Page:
Hondo in Medina County, Texas — The American South (West South Central)
Following Texas Emancipation in 1865, many freed slaves remained in this area on their former masters' farms. By 1869 Blacks had organized a church and a school on the north bank of Hondo Creek (about 2 Mi. N).
Beginning in 1876, landowner L.L. White (d. 1889) sold small farm plats on the north and south banks of Hondo Creek exclusively to Blacks. White, an abolitionist before the Civil War, was a native of Massachusetts and settler in Henri Castro's colony.
The community on the south bank was named Mission Valley by Austin Grant, one of the first settlers. Residents on both banks of Hondo Creek established common facilities within walking distance of both settlements. Before 1881 their church building housed both Methodist and Baptist congregations and the school. Cottonwood Cemetery overlooks the creek, its oldest tombstone dates 1886. Emancipation Oak was the site of Emancipation Day pilgrimages on June 19.
Many of the settlers and the Methodist church moved to the new railroad town of Hondo (2 Mi. SW) after 1881. The Baptist church moved to Hondo in 1904. Descendants of the first settlers lived at Mission
Texas Sesquicentennial 1836-1986.
Sponsored by the Hondo Sesquicentennial Committee
Erected 1986 by Texas Historical Commission. (Marker Number 3418.)
Topics. This historical marker is listed in these topic lists: African Americans • Cemeteries & Burial Sites • Churches & Religion • Settlements & Settlers. A significant historical date for this entry is June 19, 1865.
Location. 29° 22.434′ N, 99° 9.333′ W. Marker is in Hondo, Texas, in Medina County. Marker is at the intersection of Farm to Market Road 462 and Castro Avenue, on the left when traveling west on Highway 462. The marker is located east of the entrance to the Hondo City Park. Touch for map. Marker is in this post office area: Hondo TX 78861, United States of America. Touch for directions.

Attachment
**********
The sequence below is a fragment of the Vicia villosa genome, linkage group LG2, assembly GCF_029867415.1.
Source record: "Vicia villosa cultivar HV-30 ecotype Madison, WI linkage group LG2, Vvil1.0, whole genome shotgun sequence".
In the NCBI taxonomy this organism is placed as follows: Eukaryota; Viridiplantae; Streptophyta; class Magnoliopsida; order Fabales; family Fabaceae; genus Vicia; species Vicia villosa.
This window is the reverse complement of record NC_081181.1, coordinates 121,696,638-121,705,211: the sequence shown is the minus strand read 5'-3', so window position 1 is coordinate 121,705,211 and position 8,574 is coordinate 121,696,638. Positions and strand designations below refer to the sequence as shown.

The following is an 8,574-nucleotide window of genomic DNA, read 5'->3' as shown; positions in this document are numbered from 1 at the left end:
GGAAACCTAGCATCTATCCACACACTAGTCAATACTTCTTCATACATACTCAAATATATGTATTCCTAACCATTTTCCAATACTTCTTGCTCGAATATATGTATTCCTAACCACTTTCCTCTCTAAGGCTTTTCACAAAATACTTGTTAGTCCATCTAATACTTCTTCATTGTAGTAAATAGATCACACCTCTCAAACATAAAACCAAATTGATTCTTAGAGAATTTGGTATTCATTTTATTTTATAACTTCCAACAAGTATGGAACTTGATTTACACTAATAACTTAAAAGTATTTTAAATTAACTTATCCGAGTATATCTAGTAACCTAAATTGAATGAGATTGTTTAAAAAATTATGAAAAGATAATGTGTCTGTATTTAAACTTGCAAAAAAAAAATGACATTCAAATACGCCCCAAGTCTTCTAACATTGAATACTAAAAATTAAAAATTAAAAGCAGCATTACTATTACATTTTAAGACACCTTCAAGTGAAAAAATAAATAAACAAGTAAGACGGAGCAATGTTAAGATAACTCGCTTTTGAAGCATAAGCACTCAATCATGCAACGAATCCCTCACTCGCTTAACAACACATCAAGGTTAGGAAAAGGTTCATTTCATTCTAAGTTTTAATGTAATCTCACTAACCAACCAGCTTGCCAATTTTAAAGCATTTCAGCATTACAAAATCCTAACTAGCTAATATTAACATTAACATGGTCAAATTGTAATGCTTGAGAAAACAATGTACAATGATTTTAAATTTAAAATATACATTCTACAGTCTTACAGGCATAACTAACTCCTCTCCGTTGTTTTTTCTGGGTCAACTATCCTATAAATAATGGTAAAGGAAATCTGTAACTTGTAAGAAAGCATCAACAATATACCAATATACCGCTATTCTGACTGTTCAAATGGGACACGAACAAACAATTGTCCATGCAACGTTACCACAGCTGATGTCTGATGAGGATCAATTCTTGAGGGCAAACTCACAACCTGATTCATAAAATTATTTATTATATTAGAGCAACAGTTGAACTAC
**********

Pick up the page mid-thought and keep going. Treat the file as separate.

Other nearby markers. At least 8 other markers are within 2 miles of this marker, measured as the crow flies. Hondo Army Air Field (approx. 1.4 miles away); a different marker also named Hondo Army Air Field (approx. 1.4 miles away); Old Medina County Jail (approx. 1.8 miles away); Stephen F. Austin Memorial Oak Tree (approx. 1.8 miles away); Medina County Courthouse (approx. 1.8 miles away); Hondo Methodist Church Southern Pacific Depot (approx. 1.9 miles away); Hondo (approx. 1.9 miles away). Touch for a list and map of all markers in Hondo.
Credits. This page was last revised on December 16, 2020. It was originally submitted on December 15, 2020, by James Hulse of Medina, Texas. This page has been viewed 200 times since then and 79 times this year. Photos: 1, 2, 3. submitted on December 16, 2020, by James Hulse of Medina, Texas. • J. Makali Bruton was the editor who published this page.